Tue | Nov 13, 2018

Grooming rules remain! - Principals say discipline in school important for an orderly society

Published:Thursday | August 16, 2018 | 12:00 AMJodi-Ann Gilpin/Gleaner Writer
Grooming is not a one-size-fit-all. We have to dialogue and negotiate, says Dr Elaine Cunningham, head of St Hugh's High School in St Andrew.

Although making it quite clear that discipline will be maintained, Dr Elaine Cunningham, who heads St Hugh's High School in

St Andrew, believes that the issue of grooming must include negotiation and compromise.

Speaking with The Gleaner about expectations and concerns for the upcoming school year, Cunningham said that while deportment is an important facet of the institution, her observations over the years have revealed that hairstyles are often a reflection of deep emotional and social issues that students are experiencing.

"I believe that the adolescent period is a time of expression, and during that period of expression, students experiment with their hairstyles, and they also experiment with how their uniform should look. Therefore, I think grooming is not a one-size-fits-all. We have to dialogue and negotiate," she said.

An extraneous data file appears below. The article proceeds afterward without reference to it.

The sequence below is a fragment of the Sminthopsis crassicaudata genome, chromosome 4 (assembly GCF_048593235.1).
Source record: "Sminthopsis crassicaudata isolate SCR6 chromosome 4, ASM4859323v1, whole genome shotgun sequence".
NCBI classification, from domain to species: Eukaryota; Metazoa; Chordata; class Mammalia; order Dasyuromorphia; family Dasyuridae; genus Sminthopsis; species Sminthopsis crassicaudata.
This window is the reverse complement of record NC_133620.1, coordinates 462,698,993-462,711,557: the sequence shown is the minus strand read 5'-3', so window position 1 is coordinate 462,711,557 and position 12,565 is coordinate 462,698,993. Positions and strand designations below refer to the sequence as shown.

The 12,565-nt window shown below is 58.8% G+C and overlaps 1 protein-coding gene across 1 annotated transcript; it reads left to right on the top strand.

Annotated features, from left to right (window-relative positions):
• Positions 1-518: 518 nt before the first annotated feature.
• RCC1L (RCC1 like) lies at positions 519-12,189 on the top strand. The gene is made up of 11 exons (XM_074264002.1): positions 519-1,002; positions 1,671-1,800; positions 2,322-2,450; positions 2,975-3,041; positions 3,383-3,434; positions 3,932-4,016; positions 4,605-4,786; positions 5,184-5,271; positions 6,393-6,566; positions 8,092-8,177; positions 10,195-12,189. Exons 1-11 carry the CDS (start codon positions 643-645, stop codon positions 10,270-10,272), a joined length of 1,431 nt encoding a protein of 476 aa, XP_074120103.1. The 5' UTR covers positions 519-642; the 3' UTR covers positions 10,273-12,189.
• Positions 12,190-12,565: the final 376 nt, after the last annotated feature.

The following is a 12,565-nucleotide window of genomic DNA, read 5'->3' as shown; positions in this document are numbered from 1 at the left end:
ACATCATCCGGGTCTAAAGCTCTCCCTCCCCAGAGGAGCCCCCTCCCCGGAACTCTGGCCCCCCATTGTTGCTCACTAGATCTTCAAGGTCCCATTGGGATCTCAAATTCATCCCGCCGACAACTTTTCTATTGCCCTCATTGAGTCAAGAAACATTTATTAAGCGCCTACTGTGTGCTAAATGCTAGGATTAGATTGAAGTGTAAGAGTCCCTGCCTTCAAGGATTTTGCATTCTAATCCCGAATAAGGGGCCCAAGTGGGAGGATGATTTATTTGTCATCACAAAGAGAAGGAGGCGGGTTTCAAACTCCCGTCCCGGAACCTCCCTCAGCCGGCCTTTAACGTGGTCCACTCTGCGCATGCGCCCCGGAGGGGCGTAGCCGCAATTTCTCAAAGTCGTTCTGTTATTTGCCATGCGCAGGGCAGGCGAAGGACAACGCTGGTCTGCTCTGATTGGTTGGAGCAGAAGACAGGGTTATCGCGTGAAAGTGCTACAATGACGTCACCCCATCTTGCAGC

"The girls wear their African hairstyles. Sometimes it is a little unkempt, and I have to tell them to brush it up to make sure it is not too wild. Some wear the 'Chiney bump' (Jamaican hairstyle). I don't particularly like it, but it is a means of their expression."

Cunningham added: "Sometimes we have to also look at context in terms of what drives this situation. Many times when I have a conversation with them, you recognise that they are making a statement about something. Sometimes it requires getting counselling to assist them with working through various problems they might be going through, and then you will see some changes. We don't punish them first."

 

RULES NECESSARY FOR ORDERLY SOCIETY

 

Keith Wellington, principal of the St Elizabeth Technical High School, took a more hard-line approach, pointing out that there was a handbook with rules and expectations to which every student must conform.

"The road is there where you can drive 200km, but if everyone drives at that speed, it is not going to be in the interest of all motorists, so there is a speed limit. I sacrifice my need for driving at 180 [km], although I am capable of doing that, and that is how we try to educate our students," he said.

"I am not a communist, but I am critical of those people who believe you can do as you please and still have an orderly society. It is not going to happen. We are all different, and that is why we need rules."

From time to time, the issue of grooming causes intense debate, the most recent being a five-year-old child who was barred from entering the Kensington Primary School in St Catherine because she has dreadlocks.

jodi-ann.gilpin@gleanerjm.com